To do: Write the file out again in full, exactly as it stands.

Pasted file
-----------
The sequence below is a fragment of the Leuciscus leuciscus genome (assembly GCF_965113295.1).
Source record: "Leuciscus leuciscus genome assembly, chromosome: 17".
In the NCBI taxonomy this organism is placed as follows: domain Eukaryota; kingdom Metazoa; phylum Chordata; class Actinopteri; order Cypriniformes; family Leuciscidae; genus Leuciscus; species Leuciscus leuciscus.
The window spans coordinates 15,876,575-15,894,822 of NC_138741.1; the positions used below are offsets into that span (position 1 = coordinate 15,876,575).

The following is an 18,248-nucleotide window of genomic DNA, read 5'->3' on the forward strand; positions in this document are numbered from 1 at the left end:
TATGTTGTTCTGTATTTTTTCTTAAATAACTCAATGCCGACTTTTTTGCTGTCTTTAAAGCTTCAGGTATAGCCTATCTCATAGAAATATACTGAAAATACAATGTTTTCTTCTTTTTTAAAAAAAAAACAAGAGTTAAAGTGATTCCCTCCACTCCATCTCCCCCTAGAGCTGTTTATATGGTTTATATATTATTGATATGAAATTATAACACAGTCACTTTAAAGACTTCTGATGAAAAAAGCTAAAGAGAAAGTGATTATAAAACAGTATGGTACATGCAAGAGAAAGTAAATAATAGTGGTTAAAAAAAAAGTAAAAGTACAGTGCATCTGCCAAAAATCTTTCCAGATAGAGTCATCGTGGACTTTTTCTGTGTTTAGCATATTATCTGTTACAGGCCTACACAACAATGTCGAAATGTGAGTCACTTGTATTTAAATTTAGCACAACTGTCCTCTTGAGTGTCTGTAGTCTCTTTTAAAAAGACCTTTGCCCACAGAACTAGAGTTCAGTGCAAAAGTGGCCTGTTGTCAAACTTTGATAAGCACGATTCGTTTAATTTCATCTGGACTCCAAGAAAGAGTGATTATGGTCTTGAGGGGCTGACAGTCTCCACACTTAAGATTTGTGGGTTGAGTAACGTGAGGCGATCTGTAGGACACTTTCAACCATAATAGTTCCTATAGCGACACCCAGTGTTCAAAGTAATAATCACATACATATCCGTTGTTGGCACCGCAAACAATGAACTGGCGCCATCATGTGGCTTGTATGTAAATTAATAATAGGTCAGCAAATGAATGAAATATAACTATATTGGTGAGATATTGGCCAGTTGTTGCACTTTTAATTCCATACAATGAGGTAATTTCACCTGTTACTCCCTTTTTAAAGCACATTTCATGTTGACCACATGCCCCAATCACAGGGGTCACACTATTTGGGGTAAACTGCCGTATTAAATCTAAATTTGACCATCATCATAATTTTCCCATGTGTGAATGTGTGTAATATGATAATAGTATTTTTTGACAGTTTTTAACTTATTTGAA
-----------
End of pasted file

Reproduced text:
The sequence below is a fragment of the Leuciscus leuciscus genome (assembly GCF_965113295.1).
Source record: "Leuciscus leuciscus genome assembly, chromosome: 17".
In the NCBI taxonomy this organism is placed as follows: domain Eukaryota; kingdom Metazoa; phylum Chordata; class Actinopteri; order Cypriniformes; family Leuciscidae; genus Leuciscus; species Leuciscus leuciscus.
The window spans coordinates 15,876,575-15,894,822 of NC_138741.1; the positions used below are offsets into that span (position 1 = coordinate 15,876,575).

The following is an 18,248-nucleotide window of genomic DNA, read 5'->3' on the forward strand; positions in this document are numbered from 1 at the left end:
TATGTTGTTCTGTATTTTTTCTTAAATAACTCAATGCCGACTTTTTTGCTGTCTTTAAAGCTTCAGGTATAGCCTATCTCATAGAAATATACTGAAAATACAATGTTTTCTTCTTTTTTAAAAAAAAAACAAGAGTTAAAGTGATTCCCTCCACTCCATCTCCCCCTAGAGCTGTTTATATGGTTTATATATTATTGATATGAAATTATAACACAGTCACTTTAAAGACTTCTGATGAAAAAAGCTAAAGAGAAAGTGATTATAAAACAGTATGGTACATGCAAGAGAAAGTAAATAATAGTGGTTAAAAAAAAAGTAAAAGTACAGTGCATCTGCCAAAAATCTTTCCAGATAGAGTCATCGTGGACTTTTTCTGTGTTTAGCATATTATCTGTTACAGGCCTACACAACAATGTCGAAATGTGAGTCACTTGTATTTAAATTTAGCACAACTGTCCTCTTGAGTGTCTGTAGTCTCTTTTAAAAAGACCTTTGCCCACAGAACTAGAGTTCAGTGCAAAAGTGGCCTGTTGTCAAACTTTGATAAGCACGATTCGTTTAATTTCATCTGGACTCCAAGAAAGAGTGATTATGGTCTTGAGGGGCTGACAGTCTCCACACTTAAGATTTGTGGGTTGAGTAACGTGAGGCGATCTGTAGGACACTTTCAACCATAATAGTTCCTATAGCGACACCCAGTGTTCAAAGTAATAATCACATACATATCCGTTGTTGGCACCGCAAACAATGAACTGGCGCCATCATGTGGCTTGTATGTAAATTAATAATAGGTCAGCAAATGAATGAAATATAACTATATTGGTGAGATATTGGCCAGTTGTTGCACTTTTAATTCCATACAATGAGGTAATTTCACCTGTTACTCCCTTTTTAAAGCACATTTCATGTTGACCACATGCCCCAATCACAGGGGTCACACTATTTGGGGTAAACTGCCGTATTAAATCTAAATTTGACCATCATCATAATTTTCCCATGTGTGAATGTGTGTAATATGATAATAGTATTTTTTGACAGTTTTTAACTTATTTGAA